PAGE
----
Displaying posts under "Domain Services"
Take these extra precautions when buying a valuable domain name.
With news yesterday of more missing three letter domain names at a couple different domain registrars, now is a good time to remind people about due diligence when buying a domain name.
This is especially important for “liquid” domain names like three letter domains. Three letter domains have a floor value at which they can be quickly sold to a ready market of buyers. This makes them a favorite of thieves.
Here are some considerations if you’re buying a liquid domain name: Click here to continue reading…
Escrow service that launched this year is gobbled up by largest online escrow company.
For the past year, the number of online escrow companies targeting the domain industry has grown considerably. It’s about to shrink by one.
Escrow.com announced today that it has acquired Agreed.com from Thought Convergence. This is Thought Convergence’s second divestiture in as many weeks; last week it announced the sale of Aftermarket.com. Click to continue reading…
Millions of iOS 8 users are being reminded about how to quickly insert .com using the iOS keyboard.
I made the switch from Android to iOS last week with the iPhone 6.
iOS 8 has a “tips” app that pushes a new usage tip to you every few days. It’s helpful for someone like me who’s learning a new operating system. Some things in iOS aren’t intuitive to those that haven’t used the operating system before.
Last night I received a push notification about shortcuts for typing .com and other “suffixes” directly from the keyboard. The tip, the 10th in the series, is pictured to the right.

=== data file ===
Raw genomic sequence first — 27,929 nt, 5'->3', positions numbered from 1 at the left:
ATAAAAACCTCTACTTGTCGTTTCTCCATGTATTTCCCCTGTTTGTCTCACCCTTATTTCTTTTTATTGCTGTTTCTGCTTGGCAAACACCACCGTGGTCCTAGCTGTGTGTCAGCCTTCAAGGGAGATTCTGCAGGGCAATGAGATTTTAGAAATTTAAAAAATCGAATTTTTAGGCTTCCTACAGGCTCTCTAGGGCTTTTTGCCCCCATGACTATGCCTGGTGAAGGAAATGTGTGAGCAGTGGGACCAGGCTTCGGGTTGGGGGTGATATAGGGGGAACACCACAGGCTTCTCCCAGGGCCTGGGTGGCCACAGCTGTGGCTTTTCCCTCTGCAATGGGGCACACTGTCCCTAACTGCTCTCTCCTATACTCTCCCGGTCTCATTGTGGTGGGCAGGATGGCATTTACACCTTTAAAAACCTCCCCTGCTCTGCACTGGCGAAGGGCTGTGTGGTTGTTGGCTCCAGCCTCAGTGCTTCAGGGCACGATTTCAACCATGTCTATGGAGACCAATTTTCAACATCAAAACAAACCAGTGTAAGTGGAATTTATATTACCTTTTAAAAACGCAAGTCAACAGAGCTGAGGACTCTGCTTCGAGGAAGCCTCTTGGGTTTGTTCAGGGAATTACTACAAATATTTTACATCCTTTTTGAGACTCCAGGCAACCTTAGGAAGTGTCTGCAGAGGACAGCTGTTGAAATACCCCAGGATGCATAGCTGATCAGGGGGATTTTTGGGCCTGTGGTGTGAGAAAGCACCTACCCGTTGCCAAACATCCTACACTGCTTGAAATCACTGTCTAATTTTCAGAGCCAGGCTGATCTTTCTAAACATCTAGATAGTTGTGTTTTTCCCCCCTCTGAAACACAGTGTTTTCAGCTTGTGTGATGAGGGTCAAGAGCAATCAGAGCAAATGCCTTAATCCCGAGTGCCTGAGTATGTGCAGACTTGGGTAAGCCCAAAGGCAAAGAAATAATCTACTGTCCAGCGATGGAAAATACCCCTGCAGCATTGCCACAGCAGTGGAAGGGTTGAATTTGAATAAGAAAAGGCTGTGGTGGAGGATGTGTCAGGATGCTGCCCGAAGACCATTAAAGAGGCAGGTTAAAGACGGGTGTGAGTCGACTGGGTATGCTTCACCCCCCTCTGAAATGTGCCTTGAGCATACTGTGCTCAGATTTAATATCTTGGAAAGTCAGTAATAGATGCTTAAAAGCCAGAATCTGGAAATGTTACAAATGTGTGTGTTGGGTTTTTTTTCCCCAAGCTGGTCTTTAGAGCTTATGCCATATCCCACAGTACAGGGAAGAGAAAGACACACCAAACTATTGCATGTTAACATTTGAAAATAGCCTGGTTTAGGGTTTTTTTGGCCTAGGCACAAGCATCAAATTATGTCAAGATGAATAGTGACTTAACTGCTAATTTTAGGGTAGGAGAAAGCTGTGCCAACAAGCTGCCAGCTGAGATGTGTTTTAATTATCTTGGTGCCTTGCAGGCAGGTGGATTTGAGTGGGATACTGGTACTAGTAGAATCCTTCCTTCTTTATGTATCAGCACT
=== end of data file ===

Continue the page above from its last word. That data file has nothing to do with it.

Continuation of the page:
You might recall that iPhones and iPads used to have a .com key. That was dropped in iOS 7, but there was still a shortcut to easily insert .com from the keyboard, and the same shortcut exists in iOS 8.
Essentially, if you hold the period button (.) for a second it inserts .com. When doing this, you can also slide over to select .us, .org, .edu or .net.
Company’s CEO disclosed creating an industry group as part of monetizing its patent portfolio.
Verisign recently announced plans to organize a group called Registration Operations Association (ROA) to discuss technical aspects of domain name registration.
A three part blog series proposing the group, penned by Verisign Senior Director Scott Hollenbeck, focuses on Extensible Provisioning Protocol (EPP) and the challenges of registrars working with different EPP extensions created by the growing number of registries.
Parties in the domain registration ecosystem might be cool to Verisign’s overtures. After all, they’re still stinging from Verisign’s efforts to slow down the introduction of new top level domain names.
Also, given that registrars have no problems with Verisign’s own EPP, they might question what Verisign seeks to gain by helping other registries.
The answer might be found in Verisign’s second quarter investor call in July. Verisign CEO James Bidzos said: Click to continue reading…
Company says its registry operations are showing steady growth despite delays and low demand for new TLDs.
CentralNic (AIM: CNIC) issued its interim financial report for the first half of 2014 today.
The company, which is the backend registry operator for a number of top level domains, said it’s realizing steady growth in the registry “against a background of delays in new Top-Level Domains (TLDs) and early demand levels across the industry falling short of industry expectations.”
In the same release, it mentions its investment in .Ticket registry Accent Media Ltd that values .Tickets at $13.5 million.
Maybe, maybe not. I think the general line of thinking amongst new TLD backers is that initial demand was lower than expected, but they still think the long game plays out well for them.
That’s the only explanation for companies paying what they are to win contention sets.
That, or they all think they’re the exception that will do better than their competitors.